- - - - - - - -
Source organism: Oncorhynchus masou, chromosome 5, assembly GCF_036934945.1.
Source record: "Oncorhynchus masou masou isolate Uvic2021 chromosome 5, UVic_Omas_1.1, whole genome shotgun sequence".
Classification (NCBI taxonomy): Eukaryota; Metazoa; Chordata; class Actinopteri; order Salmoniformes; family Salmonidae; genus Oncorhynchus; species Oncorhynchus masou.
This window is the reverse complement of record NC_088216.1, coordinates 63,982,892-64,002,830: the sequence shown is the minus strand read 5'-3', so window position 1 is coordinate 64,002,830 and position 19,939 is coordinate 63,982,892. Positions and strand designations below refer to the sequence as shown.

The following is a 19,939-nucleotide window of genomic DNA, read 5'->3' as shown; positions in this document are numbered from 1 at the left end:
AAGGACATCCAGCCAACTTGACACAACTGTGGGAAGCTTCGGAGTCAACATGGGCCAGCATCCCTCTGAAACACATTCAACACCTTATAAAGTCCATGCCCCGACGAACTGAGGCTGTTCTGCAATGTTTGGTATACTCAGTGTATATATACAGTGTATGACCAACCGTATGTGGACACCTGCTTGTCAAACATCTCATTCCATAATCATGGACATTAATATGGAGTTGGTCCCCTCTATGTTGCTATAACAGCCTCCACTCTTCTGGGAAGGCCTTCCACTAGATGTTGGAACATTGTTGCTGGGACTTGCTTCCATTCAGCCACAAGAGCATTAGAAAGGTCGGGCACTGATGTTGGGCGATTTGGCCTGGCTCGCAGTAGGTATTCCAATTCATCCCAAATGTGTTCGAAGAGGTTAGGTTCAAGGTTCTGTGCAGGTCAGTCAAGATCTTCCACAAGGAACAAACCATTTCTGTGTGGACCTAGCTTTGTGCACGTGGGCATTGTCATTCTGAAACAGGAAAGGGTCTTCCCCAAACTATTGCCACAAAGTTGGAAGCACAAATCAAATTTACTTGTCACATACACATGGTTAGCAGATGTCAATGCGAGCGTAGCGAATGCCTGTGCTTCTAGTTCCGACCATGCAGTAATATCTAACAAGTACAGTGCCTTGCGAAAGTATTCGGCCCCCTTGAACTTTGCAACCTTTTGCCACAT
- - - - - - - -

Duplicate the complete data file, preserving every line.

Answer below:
Source organism: Oncorhynchus masou, chromosome 5, assembly GCF_036934945.1.
Source record: "Oncorhynchus masou masou isolate Uvic2021 chromosome 5, UVic_Omas_1.1, whole genome shotgun sequence".
Classification (NCBI taxonomy): Eukaryota; Metazoa; Chordata; class Actinopteri; order Salmoniformes; family Salmonidae; genus Oncorhynchus; species Oncorhynchus masou.
This window is the reverse complement of record NC_088216.1, coordinates 63,982,892-64,002,830: the sequence shown is the minus strand read 5'-3', so window position 1 is coordinate 64,002,830 and position 19,939 is coordinate 63,982,892. Positions and strand designations below refer to the sequence as shown.

The following is a 19,939-nucleotide window of genomic DNA, read 5'->3' as shown; positions in this document are numbered from 1 at the left end:
AAGGACATCCAGCCAACTTGACACAACTGTGGGAAGCTTCGGAGTCAACATGGGCCAGCATCCCTCTGAAACACATTCAACACCTTATAAAGTCCATGCCCCGACGAACTGAGGCTGTTCTGCAATGTTTGGTATACTCAGTGTATATATACAGTGTATGACCAACCGTATGTGGACACCTGCTTGTCAAACATCTCATTCCATAATCATGGACATTAATATGGAGTTGGTCCCCTCTATGTTGCTATAACAGCCTCCACTCTTCTGGGAAGGCCTTCCACTAGATGTTGGAACATTGTTGCTGGGACTTGCTTCCATTCAGCCACAAGAGCATTAGAAAGGTCGGGCACTGATGTTGGGCGATTTGGCCTGGCTCGCAGTAGGTATTCCAATTCATCCCAAATGTGTTCGAAGAGGTTAGGTTCAAGGTTCTGTGCAGGTCAGTCAAGATCTTCCACAAGGAACAAACCATTTCTGTGTGGACCTAGCTTTGTGCACGTGGGCATTGTCATTCTGAAACAGGAAAGGGTCTTCCCCAAACTATTGCCACAAAGTTGGAAGCACAAATCAAATTTACTTGTCACATACACATGGTTAGCAGATGTCAATGCGAGCGTAGCGAATGCCTGTGCTTCTAGTTCCGACCATGCAGTAATATCTAACAAGTACAGTGCCTTGCGAAAGTATTCGGCCCCCTTGAACTTTGCAACCTTTTGCCACAT